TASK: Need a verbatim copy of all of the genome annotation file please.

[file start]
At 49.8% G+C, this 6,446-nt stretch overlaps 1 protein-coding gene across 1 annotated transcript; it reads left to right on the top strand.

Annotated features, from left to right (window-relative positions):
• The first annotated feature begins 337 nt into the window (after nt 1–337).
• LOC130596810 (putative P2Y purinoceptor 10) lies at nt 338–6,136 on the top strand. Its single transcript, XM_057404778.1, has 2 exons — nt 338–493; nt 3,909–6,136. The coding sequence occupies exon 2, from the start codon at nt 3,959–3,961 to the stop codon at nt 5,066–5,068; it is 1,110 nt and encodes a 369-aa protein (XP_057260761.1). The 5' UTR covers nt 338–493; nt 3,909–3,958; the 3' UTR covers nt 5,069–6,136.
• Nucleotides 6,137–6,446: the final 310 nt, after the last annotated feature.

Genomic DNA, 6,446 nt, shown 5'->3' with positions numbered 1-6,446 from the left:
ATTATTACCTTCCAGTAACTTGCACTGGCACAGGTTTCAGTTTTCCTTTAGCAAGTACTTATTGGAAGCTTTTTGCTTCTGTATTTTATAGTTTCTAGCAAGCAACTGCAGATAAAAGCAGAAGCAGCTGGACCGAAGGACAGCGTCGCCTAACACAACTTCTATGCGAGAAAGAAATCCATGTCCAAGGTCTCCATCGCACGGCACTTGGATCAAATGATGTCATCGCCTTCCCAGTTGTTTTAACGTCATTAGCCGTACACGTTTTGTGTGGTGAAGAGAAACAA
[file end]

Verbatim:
At 49.8% G+C, this 6,446-nt stretch overlaps 1 protein-coding gene across 1 annotated transcript; it reads left to right on the top strand.

Annotated features, from left to right (window-relative positions):
• The first annotated feature begins 337 nt into the window (after nt 1–337).
• LOC130596810 (putative P2Y purinoceptor 10) lies at nt 338–6,136 on the top strand. Its single transcript, XM_057404778.1, has 2 exons — nt 338–493; nt 3,909–6,136. The coding sequence occupies exon 2, from the start codon at nt 3,959–3,961 to the stop codon at nt 5,066–5,068; it is 1,110 nt and encodes a 369-aa protein (XP_057260761.1). The 5' UTR covers nt 338–493; nt 3,909–3,958; the 3' UTR covers nt 5,069–6,136.
• Nucleotides 6,137–6,446: the final 310 nt, after the last annotated feature.

Genomic DNA, 6,446 nt, shown 5'->3' with positions numbered 1-6,446 from the left:
ATTATTACCTTCCAGTAACTTGCACTGGCACAGGTTTCAGTTTTCCTTTAGCAAGTACTTATTGGAAGCTTTTTGCTTCTGTATTTTATAGTTTCTAGCAAGCAACTGCAGATAAAAGCAGAAGCAGCTGGACCGAAGGACAGCGTCGCCTAACACAACTTCTATGCGAGAAAGAAATCCATGTCCAAGGTCTCCATCGCACGGCACTTGGATCAAATGATGTCATCGCCTTCCCAGTTGTTTTAACGTCATTAGCCGTACACGTTTTGTGTGGTGAAGAGAAACAA